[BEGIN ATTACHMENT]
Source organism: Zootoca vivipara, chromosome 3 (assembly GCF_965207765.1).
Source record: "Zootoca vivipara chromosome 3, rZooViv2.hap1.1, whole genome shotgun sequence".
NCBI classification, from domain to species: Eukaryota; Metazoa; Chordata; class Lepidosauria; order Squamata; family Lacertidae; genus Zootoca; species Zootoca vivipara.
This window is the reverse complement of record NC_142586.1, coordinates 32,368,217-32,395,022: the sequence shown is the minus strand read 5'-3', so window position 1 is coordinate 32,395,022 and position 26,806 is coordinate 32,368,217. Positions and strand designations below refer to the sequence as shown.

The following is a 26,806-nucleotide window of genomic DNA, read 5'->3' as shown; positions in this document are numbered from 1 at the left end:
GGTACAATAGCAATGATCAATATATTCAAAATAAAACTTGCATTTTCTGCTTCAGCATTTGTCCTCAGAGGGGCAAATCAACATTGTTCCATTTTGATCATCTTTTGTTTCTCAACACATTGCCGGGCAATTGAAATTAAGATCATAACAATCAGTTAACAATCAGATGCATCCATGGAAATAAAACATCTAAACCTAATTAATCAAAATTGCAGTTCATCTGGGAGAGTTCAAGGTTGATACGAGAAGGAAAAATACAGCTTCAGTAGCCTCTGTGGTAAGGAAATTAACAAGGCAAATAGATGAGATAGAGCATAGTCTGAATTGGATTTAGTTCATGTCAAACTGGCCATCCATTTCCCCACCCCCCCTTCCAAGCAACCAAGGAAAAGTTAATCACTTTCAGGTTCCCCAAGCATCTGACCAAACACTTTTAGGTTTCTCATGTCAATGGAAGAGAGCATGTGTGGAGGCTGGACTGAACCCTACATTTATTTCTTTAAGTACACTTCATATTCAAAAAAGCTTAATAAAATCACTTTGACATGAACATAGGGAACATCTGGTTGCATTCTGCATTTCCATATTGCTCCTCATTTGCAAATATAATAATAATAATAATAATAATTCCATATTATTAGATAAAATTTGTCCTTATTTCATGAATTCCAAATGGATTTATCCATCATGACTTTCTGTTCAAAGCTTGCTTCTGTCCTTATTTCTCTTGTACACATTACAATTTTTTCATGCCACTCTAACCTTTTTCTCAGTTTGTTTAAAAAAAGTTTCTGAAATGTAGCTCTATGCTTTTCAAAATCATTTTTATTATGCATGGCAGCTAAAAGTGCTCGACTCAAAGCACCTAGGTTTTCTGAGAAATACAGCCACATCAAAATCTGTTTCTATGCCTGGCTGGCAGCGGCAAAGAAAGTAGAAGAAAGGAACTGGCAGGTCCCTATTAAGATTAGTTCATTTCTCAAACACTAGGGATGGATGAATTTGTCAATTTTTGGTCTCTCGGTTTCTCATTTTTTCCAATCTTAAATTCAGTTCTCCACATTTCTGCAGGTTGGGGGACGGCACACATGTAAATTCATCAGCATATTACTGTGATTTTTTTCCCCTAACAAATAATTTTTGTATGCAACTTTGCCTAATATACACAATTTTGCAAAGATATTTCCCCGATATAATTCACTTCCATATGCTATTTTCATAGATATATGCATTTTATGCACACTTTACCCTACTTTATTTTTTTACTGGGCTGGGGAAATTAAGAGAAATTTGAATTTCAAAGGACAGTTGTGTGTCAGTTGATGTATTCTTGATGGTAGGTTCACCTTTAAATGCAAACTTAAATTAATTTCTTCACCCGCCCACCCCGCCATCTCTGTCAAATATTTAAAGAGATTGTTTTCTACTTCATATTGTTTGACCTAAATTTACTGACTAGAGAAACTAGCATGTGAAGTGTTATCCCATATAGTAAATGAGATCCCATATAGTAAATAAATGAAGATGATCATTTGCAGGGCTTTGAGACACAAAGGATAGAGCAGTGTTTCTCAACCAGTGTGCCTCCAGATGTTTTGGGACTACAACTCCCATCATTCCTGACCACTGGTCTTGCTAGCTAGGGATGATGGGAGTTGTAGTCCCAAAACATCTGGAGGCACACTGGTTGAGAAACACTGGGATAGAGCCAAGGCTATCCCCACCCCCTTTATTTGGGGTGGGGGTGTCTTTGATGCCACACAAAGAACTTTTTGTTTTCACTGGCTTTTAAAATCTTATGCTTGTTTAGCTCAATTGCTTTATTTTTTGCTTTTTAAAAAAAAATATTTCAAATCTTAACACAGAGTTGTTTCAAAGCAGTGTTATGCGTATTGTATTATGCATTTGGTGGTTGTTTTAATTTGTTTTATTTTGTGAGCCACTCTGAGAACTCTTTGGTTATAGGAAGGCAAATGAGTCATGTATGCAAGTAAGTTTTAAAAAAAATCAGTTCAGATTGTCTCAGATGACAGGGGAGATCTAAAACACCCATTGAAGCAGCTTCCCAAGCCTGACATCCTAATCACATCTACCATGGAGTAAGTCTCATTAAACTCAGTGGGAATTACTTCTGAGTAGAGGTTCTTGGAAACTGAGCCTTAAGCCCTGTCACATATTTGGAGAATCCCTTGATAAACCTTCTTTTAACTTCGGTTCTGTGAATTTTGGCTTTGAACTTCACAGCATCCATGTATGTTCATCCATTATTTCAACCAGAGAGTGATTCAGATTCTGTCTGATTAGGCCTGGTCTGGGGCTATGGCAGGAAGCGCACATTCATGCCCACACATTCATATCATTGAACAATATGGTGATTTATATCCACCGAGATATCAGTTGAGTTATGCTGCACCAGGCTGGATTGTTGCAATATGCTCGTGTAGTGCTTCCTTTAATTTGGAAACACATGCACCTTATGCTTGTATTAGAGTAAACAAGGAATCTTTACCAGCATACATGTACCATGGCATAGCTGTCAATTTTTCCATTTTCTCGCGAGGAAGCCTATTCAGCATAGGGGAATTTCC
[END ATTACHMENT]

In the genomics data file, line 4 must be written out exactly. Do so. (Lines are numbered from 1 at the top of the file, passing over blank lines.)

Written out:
This window is the reverse complement of record NC_142586.1, coordinates 32,368,217-32,395,022: the sequence shown is the minus strand read 5'-3', so window position 1 is coordinate 32,395,022 and position 26,806 is coordinate 32,368,217. Positions and strand designations below refer to the sequence as shown.